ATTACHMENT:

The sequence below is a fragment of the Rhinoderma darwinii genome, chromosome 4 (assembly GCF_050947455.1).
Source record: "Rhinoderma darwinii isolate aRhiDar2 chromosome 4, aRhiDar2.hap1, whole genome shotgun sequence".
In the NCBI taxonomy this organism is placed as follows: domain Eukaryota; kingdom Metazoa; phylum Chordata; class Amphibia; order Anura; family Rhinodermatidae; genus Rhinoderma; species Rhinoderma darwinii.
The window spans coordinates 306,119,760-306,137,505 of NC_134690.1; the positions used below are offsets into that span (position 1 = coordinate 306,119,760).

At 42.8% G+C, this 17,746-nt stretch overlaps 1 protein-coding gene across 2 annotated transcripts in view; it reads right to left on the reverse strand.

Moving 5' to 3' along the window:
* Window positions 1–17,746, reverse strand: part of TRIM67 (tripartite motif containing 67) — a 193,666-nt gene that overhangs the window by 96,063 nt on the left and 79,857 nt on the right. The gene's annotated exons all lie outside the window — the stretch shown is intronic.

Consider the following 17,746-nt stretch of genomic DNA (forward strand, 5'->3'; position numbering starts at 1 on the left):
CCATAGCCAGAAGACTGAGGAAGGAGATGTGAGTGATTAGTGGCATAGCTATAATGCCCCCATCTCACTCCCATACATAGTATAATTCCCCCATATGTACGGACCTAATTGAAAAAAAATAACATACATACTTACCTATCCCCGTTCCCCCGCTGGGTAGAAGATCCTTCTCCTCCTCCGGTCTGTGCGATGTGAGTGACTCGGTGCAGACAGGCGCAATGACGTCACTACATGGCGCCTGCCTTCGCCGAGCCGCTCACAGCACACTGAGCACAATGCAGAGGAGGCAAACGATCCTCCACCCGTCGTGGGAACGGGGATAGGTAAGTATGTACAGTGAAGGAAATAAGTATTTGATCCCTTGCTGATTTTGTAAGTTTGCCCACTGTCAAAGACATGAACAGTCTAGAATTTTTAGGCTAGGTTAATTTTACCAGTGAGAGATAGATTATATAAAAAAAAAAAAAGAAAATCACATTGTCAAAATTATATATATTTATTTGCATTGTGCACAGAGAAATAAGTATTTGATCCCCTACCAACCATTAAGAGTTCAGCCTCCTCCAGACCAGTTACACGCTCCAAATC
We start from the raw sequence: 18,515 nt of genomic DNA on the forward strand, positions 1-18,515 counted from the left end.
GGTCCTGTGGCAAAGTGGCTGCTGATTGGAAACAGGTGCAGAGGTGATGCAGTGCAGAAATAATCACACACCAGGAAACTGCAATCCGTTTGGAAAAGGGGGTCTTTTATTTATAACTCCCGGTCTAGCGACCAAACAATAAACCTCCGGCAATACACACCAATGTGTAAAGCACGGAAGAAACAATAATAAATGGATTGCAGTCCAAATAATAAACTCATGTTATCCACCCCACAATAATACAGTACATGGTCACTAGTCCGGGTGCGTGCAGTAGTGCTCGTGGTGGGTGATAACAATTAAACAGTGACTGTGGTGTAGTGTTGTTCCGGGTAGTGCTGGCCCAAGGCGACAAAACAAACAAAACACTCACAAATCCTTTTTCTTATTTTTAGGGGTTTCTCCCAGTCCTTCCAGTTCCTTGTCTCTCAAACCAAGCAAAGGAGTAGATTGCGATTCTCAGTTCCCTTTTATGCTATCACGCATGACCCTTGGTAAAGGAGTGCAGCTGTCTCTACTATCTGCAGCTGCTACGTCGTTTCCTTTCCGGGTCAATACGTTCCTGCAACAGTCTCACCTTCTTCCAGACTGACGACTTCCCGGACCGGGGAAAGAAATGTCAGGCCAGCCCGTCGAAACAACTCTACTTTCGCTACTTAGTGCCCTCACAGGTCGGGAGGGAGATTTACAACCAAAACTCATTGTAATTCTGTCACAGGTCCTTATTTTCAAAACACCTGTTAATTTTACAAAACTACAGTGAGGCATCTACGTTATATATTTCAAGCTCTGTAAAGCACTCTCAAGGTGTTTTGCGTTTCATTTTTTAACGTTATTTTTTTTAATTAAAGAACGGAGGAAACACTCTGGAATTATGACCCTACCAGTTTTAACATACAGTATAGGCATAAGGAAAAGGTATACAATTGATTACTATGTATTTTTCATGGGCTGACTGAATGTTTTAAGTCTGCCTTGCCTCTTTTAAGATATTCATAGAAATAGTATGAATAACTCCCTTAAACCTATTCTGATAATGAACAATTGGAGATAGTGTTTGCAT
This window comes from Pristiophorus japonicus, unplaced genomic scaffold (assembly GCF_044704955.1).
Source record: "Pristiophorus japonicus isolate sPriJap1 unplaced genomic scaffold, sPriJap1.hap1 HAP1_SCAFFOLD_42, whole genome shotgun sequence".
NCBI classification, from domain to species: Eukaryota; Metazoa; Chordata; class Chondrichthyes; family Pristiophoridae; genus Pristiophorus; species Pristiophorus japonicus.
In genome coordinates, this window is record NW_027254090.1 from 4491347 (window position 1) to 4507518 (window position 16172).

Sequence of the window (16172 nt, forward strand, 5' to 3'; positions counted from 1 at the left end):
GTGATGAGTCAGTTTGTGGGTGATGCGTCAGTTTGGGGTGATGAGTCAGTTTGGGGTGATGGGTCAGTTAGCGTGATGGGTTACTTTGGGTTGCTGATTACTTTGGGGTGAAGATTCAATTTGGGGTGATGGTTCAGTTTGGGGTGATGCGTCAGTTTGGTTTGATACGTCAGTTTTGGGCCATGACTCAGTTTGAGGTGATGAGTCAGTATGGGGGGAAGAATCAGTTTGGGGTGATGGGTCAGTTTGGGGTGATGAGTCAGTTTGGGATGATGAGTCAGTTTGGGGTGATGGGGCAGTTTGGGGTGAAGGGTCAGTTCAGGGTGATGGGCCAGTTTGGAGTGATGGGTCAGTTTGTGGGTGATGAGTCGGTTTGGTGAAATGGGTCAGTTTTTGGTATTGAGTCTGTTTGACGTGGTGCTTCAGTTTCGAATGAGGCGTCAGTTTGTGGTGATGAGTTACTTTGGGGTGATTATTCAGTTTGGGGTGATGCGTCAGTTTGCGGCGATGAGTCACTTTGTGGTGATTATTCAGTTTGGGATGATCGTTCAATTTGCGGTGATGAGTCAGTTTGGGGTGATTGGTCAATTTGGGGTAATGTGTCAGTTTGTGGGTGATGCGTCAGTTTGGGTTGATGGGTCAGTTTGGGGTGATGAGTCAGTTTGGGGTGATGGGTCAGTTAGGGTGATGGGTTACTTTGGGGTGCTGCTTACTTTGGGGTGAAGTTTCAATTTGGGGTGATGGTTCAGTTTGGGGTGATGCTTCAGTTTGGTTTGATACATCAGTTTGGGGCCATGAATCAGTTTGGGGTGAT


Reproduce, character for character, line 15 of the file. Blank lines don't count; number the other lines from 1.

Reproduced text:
In genome coordinates, this window is record NW_027254090.1 from 4491347 (window position 1) to 4507518 (window position 16172).